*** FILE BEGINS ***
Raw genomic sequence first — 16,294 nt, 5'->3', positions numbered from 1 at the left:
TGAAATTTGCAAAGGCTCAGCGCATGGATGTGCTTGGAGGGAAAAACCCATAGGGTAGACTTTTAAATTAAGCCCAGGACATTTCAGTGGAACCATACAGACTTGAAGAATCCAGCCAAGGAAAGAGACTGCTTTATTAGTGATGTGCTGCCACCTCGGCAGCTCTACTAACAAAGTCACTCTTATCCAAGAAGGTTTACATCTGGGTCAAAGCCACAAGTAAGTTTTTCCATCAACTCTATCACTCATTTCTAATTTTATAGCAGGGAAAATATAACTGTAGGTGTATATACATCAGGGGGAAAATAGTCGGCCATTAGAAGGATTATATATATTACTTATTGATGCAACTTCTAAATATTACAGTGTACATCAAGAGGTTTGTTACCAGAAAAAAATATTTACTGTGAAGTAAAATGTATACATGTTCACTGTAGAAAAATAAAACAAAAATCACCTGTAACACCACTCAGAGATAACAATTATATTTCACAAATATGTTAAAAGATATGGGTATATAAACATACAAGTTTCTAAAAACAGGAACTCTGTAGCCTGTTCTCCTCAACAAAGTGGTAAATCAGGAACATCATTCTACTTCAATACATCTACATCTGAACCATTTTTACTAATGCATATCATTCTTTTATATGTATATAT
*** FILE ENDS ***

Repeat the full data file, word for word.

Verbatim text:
Raw genomic sequence first — 16,294 nt, 5'->3', positions numbered from 1 at the left:
TGAAATTTGCAAAGGCTCAGCGCATGGATGTGCTTGGAGGGAAAAACCCATAGGGTAGACTTTTAAATTAAGCCCAGGACATTTCAGTGGAACCATACAGACTTGAAGAATCCAGCCAAGGAAAGAGACTGCTTTATTAGTGATGTGCTGCCACCTCGGCAGCTCTACTAACAAAGTCACTCTTATCCAAGAAGGTTTACATCTGGGTCAAAGCCACAAGTAAGTTTTTCCATCAACTCTATCACTCATTTCTAATTTTATAGCAGGGAAAATATAACTGTAGGTGTATATACATCAGGGGGAAAATAGTCGGCCATTAGAAGGATTATATATATTACTTATTGATGCAACTTCTAAATATTACAGTGTACATCAAGAGGTTTGTTACCAGAAAAAAATATTTACTGTGAAGTAAAATGTATACATGTTCACTGTAGAAAAATAAAACAAAAATCACCTGTAACACCACTCAGAGATAACAATTATATTTCACAAATATGTTAAAAGATATGGGTATATAAACATACAAGTTTCTAAAAACAGGAACTCTGTAGCCTGTTCTCCTCAACAAAGTGGTAAATCAGGAACATCATTCTACTTCAATACATCTACATCTGAACCATTTTTACTAATGCATATCATTCTTTTATATGTATATAT